Fitness
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Athletes corner:  How to keep an aging body young!

I’m learning that my body isn’t quite the same as it used to be.  As I get older my knees and ankles crack in the morning. A couple years ago there were no cracks or pops, and now they are as loud as ever. A physiotherapist recently told me that it is a combination of inflammation and arthritis due to overuse.  Arthritis for a 28-year-old? I was surprised to hear that.  I remember as a teenager, I was advised by basketball players I looked up to take care of my body.  They would say things like “You only have so many jumps in those knees”.  That really got my attention!  Now, as a 28-year-old professional athlete, I can tell you, they were right.  I couldn’t say that a couple years ago, but eventually, it just happens.  Everyone’s body is getting more wear and tear every day. You can eat healthy, exercise and get enough sleep, but the pops and cracks still creep up on you. I’m not saying that to discourage you from taking preventative measures.  I’m reminding you about the reality of this real biological process called age, because it is inevitable and it will happen.  I want you to start fighting it before the cracks and pops keep you from moving as well as you can.  I definitely need to save as many jumps or sprints as I can, for my career now and for the rest of my life. 

Soreness, less energy, and inflammation are issues we deal with over time.  Certain daily habits can delay the effects that time will have on your body.  Slowing down is going to happen, but it does not have to happen soon.  Take these measures to keep your body feeling good today and every day! 

 What will keep you feeling young? 

1. Don’t stay up late! – Sleep is the number one remedy for recovery. Get your 8 hours!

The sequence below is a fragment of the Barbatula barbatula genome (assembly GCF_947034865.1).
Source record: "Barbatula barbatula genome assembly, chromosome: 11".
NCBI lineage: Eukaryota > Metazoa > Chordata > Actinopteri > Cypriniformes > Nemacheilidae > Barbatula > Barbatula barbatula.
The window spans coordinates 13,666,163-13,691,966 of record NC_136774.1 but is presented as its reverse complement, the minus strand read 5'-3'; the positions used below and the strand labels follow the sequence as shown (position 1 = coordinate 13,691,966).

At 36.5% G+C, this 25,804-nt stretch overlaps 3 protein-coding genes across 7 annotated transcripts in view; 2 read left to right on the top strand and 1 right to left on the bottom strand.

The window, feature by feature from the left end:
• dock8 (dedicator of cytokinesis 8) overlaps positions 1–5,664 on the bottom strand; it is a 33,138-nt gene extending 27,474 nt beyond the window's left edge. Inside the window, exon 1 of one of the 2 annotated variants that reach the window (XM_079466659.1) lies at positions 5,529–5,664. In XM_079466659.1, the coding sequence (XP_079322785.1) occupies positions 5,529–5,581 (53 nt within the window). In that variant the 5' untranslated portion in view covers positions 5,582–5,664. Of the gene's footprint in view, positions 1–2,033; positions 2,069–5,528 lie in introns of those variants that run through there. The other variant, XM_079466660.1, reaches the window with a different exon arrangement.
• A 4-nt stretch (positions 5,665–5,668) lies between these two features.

2. Limit pain causing foods - Limit sugar, fried foods, processed meat, refined grains, alcohol, trans fats, fast foods.  These foods are highly inflammatory. 

3. Eat more of these foods - Green vegetables and berries are two anti-inflammatory foods most of us have access to that can decrease inflammation in the body.  

4. Warm up, stretch and massage - Prevent injury by warming up the body, stretching to increase range of motion, and using a foam roller to keep the muscles working properly. Spend $20 on a foam roller, lacrosse ball for your feet and a softball for bigger muscle groups, and start working those muscles. 

5. Core strength, mobility, and flexibility > weights - Unless you are a bodybuilder or participate in a sport that requires quite a bit of strength.  How well we move and can transfer our force and energy becomes much more important than simply how much weight we can move.  No matter how strong we are, without a strong core holding it all together, flexibility and mobility, we are at risk for lots of issues we do not want.  Yoga, Pilates, and swimming are great low impact activities with tremendous benefits for aging athletes.  

 

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Written by Charles Abouo

Charles Abouo is a professional basketball player in France and is a former BYU student-athlete. He is a certified personal trainer, and developed a passion for health and wellness while majoring in exercise and wellness at BYU. The 2012 BYU graduate played basketball at BYU from 2008-12. He currently plays for ASC Denain Voltaire in France. His hobbies include traveling, reading, writing, anything food, learning new cultures, and spending time with his friends and family.

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